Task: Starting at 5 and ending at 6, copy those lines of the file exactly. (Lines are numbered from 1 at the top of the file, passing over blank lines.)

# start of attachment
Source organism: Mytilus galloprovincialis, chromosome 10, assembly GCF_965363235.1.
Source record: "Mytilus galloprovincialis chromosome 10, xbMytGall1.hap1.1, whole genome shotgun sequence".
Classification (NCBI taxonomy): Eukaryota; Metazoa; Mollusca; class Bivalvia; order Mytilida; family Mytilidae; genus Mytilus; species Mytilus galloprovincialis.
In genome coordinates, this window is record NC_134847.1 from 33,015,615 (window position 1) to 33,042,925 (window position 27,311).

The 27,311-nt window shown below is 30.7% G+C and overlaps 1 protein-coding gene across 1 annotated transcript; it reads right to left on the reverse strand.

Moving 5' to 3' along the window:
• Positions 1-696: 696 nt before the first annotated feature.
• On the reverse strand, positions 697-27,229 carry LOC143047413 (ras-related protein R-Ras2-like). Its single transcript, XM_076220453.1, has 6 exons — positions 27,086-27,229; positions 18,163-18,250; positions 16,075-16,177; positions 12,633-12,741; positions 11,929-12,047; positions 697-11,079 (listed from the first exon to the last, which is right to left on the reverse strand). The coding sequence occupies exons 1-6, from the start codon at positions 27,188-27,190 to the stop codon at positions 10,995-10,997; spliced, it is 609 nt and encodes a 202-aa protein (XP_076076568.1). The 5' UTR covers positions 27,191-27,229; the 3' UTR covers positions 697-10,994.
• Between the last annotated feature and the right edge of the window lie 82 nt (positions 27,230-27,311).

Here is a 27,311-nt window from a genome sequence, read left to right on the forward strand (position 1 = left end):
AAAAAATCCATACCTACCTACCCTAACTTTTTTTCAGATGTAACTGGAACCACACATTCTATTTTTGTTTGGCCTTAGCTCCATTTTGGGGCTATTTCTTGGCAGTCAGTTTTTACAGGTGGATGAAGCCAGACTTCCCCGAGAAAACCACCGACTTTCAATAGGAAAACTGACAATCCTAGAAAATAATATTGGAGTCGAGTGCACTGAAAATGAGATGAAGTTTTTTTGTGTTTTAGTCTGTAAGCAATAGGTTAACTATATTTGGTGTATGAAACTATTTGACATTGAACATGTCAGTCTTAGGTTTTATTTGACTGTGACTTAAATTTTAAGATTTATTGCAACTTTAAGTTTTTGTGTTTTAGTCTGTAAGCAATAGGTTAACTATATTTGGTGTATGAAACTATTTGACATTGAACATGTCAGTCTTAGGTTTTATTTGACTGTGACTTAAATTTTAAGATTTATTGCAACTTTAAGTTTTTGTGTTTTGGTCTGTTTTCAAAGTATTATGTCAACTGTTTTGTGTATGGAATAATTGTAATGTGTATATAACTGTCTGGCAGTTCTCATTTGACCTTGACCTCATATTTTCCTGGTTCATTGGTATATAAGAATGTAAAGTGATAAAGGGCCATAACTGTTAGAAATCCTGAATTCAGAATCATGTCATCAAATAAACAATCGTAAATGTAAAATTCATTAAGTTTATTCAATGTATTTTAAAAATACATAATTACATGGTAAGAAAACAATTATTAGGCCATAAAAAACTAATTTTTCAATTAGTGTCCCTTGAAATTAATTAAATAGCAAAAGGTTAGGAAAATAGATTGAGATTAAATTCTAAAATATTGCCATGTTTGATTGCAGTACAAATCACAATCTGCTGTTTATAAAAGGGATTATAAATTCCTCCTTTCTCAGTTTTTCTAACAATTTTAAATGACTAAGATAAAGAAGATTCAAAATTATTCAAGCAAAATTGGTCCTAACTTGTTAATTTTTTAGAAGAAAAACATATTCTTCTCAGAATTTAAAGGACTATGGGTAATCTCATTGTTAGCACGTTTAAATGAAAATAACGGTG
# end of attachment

The 27,311-nt window shown below is 30.7% G+C and overlaps 1 protein-coding gene across 1 annotated transcript; it reads right to left on the reverse strand.

Moving 5' to 3' along the window: